Friday, February 19, 2010

I don't like meatloaf-

I loved your last post. Seriously, I went back frequently just to look at your finished brick chick. There is something about plucked whole chickens that make me alternate between feeling sorry and wanting to chuckle. Mom roasted a speciman a few weeks ago and judging by its position in the roaster, I was sure it was going to sprint the 100 meters, or I should say skate the thousand.

I have a good Olympic-viewing-cooking set up right now. I am working on my middle island counter-top, on the far end where I can view Mike's 42 inch flat screen baby. With the crowds cheering me on, I attempted to conquer an old nemesis - meatloaf (cue thunder and scary music)-

I'm just not that into meatloaf - I'll eat it, sure, but it's on that short list of things I'm not wild for. In the normal world this would be a non-issue- don't love it, then don't cook it. However, since Mike is the pickiest person I know (seriously, everytime somebody tells me that they are picky I just laugh - no one has even come close to Mikey). If Mike ever questions my love - which he may mentally do on a 'why didn't my children sleep last night' kind of grumpy day, then he just needs to look at the plethora of Mike-friendly meals coming out of my kitchen. A key player in his food loves is ground beef. No, nothing resembling a steak, nope, just chuck it into a blender for my manly man.

On my quest for ground beef creativity, meatloaf factors in - well behind the lovely meatball and the mighty hamburger, but eventually we get to meatloaf. In an attempt to tart up the conventional meatloaf I went on the offensive. I stuffed it. Boy, did I stuff it. And I have to say, even I, with a meatloaf aversion, thought that it was OK. The rest of the dinner table was more enthusiastic, Finn polished off two adult-sized servings with ease.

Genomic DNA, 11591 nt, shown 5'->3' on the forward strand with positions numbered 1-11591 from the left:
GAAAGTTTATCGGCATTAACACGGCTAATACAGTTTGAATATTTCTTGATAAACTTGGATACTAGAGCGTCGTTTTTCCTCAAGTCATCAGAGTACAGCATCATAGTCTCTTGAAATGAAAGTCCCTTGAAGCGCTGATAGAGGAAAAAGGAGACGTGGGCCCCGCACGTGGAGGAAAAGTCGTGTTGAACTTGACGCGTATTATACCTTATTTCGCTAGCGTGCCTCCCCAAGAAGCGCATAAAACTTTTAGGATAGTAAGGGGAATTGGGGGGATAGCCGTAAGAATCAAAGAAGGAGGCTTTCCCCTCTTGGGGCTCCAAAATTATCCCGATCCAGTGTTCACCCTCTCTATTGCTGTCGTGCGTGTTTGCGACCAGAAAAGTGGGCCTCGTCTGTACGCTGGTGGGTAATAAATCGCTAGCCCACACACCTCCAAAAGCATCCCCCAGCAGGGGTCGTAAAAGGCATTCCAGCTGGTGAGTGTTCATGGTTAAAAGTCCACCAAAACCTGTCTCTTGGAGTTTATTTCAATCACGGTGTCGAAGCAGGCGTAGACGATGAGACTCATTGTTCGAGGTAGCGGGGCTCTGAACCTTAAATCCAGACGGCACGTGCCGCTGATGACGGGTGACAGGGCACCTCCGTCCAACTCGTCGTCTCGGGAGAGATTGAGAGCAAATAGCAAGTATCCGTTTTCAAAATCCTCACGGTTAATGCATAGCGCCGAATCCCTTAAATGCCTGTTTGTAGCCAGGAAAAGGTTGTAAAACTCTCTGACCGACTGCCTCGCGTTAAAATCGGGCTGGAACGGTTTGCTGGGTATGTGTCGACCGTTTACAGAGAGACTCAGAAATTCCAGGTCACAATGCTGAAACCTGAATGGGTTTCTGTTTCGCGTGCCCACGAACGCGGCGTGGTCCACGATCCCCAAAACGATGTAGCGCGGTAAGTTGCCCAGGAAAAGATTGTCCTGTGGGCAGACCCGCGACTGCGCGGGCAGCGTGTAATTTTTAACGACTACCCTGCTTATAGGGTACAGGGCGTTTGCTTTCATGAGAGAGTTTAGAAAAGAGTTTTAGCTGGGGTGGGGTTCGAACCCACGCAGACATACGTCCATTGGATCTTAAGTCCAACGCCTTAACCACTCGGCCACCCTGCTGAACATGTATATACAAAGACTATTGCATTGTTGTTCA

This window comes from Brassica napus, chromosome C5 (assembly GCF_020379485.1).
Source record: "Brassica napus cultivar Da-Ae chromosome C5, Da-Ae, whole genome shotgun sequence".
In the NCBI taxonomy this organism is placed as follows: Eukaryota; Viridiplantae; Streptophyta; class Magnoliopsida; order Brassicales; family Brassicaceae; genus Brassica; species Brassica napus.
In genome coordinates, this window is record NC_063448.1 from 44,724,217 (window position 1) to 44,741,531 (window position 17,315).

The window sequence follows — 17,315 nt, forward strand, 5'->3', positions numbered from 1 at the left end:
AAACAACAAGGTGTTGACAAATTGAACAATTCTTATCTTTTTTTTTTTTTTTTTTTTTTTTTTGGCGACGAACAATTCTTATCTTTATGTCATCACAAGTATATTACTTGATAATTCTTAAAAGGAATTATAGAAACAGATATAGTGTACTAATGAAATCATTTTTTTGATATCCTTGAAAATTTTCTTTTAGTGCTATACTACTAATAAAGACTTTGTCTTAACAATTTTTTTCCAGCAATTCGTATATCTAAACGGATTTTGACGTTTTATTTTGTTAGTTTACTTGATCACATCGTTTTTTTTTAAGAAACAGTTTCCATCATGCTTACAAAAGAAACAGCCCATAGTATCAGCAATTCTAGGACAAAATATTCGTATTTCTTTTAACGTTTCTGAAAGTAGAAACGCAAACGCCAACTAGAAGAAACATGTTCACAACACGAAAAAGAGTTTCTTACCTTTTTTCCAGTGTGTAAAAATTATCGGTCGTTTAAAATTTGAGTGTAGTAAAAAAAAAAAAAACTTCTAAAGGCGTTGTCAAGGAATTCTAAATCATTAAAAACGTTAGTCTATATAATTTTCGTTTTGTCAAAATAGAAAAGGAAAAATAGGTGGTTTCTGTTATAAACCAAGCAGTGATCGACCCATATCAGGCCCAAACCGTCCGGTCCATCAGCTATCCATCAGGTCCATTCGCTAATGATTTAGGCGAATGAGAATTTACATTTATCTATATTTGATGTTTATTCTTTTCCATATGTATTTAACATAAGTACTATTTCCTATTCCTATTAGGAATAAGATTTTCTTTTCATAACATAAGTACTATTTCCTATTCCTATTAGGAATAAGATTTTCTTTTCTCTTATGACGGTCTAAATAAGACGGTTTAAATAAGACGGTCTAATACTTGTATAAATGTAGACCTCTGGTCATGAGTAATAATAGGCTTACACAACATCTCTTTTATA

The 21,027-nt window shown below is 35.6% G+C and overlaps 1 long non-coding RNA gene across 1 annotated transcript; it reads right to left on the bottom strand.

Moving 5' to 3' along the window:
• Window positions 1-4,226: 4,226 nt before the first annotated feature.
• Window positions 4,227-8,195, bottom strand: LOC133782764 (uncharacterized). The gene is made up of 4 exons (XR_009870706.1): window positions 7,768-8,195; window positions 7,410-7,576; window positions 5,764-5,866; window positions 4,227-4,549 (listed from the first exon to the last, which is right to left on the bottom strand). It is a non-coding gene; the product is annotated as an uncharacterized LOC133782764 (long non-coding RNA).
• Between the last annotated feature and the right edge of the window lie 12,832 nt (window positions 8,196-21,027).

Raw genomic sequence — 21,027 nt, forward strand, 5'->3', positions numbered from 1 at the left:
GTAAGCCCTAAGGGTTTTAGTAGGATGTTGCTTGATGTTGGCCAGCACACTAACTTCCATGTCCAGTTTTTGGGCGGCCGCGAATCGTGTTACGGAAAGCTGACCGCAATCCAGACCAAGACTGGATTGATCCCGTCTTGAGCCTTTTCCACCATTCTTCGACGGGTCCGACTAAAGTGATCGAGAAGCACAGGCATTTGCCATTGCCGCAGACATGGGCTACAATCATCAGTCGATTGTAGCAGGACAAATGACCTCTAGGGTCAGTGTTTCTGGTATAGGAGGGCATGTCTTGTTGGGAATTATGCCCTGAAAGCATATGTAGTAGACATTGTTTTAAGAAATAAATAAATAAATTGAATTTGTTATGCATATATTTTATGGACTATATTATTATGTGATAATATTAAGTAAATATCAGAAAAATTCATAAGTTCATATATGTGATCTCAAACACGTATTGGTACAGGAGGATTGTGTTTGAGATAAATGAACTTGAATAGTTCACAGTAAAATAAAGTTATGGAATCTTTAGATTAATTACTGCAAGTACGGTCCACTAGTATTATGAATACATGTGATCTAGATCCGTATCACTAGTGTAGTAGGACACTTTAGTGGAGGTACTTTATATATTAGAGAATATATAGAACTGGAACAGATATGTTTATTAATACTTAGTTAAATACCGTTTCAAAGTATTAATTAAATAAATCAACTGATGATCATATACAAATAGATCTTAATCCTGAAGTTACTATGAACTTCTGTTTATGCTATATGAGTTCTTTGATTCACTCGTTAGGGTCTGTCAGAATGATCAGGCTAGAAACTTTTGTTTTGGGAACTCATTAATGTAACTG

1) Make your basic meatloaf recipe. Now, I don't have a recipe per se, I am sure the wonderful world of google will give you lots of options. I will give you my meatloaf 'method.' Aside: a method not a recipe, therefore I am in no way responsible if your interpretation of my method is not awesome.

Haley's Mealoaf Method: Take some beef - I generally use 2 pounds which makes a good sized loaf. Then add some flavour, this varies as to my mood - I always add: salt and pepper, and garlic powder. I usually add: 1 small grated or finely chopped onion. I often add: dash of dijon mustard, barbecue sauce, and/or worcestershire and I occasionally add: grated carrot (if I'm feeling that we need to up the veggie in-take). Next I add about 1/3 cup of fine oatmeal or bread crumbs. Finally, most people add an egg to bind - I've done with and without and don't notice a difference- this time I added about 1/3 cup of tomato sauce instead.

2) Now for the Filling and Rolling-